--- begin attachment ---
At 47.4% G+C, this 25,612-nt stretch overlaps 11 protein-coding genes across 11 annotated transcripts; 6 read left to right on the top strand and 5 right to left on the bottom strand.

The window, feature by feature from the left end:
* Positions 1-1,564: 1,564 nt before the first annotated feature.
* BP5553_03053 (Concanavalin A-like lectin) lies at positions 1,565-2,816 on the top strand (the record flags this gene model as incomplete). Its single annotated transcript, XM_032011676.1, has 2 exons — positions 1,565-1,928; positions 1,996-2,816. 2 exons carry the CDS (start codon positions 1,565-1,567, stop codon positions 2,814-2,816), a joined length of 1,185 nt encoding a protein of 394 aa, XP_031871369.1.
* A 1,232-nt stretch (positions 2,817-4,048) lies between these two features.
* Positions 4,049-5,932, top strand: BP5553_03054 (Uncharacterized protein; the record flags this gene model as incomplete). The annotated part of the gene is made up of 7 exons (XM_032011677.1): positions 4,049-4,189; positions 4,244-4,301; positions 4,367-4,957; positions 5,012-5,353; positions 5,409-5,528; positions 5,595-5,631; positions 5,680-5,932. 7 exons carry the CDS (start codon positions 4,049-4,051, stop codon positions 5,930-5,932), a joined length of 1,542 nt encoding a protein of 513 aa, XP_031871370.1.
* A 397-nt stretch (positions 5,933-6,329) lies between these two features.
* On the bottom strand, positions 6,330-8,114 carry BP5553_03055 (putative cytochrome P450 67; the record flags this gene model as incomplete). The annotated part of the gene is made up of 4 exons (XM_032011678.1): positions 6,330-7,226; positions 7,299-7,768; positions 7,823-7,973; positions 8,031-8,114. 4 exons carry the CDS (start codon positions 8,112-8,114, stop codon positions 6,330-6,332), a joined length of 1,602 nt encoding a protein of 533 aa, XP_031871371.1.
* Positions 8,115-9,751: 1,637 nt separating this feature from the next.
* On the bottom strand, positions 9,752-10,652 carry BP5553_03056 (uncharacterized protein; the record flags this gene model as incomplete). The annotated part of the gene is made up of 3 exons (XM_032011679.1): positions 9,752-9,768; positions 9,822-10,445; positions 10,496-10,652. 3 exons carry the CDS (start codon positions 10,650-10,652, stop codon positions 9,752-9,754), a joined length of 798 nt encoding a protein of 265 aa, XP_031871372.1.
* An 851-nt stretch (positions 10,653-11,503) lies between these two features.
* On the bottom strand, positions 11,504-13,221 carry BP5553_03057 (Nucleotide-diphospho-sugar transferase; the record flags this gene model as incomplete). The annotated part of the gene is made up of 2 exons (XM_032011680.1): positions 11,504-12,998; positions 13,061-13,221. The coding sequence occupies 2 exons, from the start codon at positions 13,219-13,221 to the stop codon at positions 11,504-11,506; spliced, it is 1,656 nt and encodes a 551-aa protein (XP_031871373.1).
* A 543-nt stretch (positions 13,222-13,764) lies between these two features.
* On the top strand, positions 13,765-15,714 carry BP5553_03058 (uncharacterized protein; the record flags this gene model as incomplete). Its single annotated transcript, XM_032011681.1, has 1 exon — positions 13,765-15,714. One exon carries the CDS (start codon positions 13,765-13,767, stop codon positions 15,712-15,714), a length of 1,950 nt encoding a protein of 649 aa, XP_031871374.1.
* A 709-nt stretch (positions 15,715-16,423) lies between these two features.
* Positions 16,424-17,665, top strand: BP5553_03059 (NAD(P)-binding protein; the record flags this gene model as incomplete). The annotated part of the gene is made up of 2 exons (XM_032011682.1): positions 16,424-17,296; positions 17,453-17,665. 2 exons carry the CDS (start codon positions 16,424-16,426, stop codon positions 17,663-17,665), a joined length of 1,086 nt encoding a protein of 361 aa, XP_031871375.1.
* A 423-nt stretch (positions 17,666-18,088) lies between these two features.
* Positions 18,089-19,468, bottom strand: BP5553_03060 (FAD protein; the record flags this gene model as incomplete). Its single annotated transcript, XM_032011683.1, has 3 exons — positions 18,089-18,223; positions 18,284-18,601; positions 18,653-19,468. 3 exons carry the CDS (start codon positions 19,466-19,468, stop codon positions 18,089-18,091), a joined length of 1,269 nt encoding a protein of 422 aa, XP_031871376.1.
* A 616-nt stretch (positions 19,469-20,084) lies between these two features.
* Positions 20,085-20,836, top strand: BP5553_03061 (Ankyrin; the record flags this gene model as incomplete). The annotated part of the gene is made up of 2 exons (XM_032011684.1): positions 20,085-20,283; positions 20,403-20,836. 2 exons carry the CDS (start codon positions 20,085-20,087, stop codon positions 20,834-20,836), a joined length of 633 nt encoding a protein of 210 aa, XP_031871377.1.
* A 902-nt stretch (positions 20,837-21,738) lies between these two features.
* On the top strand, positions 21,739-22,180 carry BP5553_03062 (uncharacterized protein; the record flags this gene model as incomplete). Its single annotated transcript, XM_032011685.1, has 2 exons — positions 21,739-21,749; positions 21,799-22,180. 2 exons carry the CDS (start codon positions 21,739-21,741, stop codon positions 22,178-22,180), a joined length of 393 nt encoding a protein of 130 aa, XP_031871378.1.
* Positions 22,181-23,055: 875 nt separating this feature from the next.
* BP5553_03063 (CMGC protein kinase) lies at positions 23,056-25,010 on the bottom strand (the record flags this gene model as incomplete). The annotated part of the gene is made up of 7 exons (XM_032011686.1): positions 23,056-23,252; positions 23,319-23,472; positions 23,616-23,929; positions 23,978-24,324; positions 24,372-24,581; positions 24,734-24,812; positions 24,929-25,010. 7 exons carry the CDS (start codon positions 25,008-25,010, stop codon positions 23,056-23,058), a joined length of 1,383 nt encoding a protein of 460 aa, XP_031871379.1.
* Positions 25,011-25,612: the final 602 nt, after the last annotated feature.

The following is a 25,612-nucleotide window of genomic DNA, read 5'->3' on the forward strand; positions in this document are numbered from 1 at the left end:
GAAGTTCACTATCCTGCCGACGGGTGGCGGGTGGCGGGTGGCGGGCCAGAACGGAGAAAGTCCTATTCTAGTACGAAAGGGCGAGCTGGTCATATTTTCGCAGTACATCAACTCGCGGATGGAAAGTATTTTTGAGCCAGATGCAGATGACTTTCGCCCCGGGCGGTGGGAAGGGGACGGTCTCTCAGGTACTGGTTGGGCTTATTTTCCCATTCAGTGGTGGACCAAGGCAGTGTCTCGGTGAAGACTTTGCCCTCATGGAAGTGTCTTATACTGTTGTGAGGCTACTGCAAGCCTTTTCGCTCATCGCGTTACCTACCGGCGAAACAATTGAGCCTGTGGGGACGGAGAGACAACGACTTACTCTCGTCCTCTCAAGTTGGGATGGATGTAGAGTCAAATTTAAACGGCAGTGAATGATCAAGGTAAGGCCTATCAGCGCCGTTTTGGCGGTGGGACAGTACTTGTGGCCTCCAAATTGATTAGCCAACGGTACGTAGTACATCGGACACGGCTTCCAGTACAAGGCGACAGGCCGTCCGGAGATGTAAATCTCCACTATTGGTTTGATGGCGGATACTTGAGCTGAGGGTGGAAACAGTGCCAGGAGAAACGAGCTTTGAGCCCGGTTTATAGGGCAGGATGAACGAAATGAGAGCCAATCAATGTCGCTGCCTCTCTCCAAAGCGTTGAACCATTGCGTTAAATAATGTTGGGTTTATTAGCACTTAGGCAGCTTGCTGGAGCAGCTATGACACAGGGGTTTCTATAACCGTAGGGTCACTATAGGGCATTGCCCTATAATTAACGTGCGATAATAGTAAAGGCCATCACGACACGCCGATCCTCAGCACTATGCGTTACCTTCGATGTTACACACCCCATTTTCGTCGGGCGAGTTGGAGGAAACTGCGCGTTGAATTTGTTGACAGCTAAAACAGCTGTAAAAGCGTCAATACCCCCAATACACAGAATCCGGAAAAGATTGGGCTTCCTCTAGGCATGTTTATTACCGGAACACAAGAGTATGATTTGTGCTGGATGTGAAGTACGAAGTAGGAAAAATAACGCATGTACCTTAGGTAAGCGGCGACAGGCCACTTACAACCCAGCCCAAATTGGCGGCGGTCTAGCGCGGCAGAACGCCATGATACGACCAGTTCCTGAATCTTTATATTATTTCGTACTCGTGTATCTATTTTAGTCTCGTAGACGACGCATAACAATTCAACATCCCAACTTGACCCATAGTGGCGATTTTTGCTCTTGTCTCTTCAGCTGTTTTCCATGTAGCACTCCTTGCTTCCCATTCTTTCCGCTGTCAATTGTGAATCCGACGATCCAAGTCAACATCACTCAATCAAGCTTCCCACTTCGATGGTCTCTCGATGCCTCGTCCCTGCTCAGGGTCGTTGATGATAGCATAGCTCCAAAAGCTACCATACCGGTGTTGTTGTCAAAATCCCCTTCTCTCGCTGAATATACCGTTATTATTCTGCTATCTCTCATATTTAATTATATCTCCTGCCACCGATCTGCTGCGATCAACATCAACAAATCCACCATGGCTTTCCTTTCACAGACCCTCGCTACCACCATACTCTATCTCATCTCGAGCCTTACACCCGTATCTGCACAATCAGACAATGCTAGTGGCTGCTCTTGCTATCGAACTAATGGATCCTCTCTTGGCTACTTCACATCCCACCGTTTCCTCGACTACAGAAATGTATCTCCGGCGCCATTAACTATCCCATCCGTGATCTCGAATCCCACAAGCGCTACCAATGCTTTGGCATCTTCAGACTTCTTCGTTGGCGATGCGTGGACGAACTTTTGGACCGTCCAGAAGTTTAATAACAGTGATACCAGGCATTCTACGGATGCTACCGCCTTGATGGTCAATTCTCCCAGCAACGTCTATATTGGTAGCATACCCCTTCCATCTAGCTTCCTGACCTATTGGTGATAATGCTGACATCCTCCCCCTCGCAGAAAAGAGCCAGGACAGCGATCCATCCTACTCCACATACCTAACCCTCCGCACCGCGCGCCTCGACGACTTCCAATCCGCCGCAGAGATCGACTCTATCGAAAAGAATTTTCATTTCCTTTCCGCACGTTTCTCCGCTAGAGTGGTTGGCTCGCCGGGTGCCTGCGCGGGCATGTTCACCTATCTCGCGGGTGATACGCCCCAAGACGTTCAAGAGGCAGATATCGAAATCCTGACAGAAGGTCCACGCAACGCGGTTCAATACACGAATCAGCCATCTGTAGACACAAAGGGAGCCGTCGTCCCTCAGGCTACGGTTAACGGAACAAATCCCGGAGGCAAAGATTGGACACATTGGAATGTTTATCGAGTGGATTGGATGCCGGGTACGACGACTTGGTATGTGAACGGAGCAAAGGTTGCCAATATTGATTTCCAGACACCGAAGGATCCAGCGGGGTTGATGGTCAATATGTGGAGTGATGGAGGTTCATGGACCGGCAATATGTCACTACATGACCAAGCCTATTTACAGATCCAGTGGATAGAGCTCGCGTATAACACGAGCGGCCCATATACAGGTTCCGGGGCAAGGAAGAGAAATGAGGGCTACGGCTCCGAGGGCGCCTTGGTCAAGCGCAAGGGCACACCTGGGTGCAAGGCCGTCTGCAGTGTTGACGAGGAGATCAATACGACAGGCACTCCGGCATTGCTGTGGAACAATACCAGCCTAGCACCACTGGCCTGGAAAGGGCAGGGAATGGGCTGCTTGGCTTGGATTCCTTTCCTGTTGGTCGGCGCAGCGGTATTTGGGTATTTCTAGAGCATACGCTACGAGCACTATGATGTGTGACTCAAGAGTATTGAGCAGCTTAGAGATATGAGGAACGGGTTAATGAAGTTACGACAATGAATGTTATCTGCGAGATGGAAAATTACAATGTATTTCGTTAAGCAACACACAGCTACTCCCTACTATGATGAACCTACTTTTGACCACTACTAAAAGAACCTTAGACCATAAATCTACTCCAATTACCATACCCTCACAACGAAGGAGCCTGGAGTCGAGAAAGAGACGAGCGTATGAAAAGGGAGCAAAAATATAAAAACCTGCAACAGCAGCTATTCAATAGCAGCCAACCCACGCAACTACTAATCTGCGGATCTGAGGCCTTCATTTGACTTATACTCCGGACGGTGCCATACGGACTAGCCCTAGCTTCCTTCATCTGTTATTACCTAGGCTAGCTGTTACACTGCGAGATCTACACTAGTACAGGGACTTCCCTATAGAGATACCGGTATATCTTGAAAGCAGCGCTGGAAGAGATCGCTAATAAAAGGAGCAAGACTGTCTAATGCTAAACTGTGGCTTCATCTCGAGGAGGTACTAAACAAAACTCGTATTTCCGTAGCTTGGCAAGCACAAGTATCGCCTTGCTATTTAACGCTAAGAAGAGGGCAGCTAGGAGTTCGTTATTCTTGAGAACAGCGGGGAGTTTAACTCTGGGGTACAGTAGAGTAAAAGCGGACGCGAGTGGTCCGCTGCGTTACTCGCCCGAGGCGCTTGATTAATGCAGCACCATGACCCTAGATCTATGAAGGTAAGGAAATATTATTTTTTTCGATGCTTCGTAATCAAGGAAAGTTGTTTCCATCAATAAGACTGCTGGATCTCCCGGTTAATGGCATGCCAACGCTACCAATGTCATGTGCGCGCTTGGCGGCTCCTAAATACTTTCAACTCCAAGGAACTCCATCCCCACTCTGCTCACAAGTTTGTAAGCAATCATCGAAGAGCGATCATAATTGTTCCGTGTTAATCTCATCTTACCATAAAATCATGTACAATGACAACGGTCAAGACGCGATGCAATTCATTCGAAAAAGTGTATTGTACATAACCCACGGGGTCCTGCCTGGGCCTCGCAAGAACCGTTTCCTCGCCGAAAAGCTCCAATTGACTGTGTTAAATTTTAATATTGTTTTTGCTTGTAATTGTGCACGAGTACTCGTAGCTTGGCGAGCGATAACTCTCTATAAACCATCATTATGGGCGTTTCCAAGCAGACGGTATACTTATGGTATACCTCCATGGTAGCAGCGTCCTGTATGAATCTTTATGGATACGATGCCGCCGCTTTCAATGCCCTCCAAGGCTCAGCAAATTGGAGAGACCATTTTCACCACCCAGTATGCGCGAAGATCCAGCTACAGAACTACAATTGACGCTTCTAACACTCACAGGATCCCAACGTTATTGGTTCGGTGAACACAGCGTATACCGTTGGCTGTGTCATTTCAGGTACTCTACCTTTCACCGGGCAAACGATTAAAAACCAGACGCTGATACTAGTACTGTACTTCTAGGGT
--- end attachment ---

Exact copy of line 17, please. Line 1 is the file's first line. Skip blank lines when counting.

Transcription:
* A 423-nt stretch (positions 17,666-18,088) lies between these two features.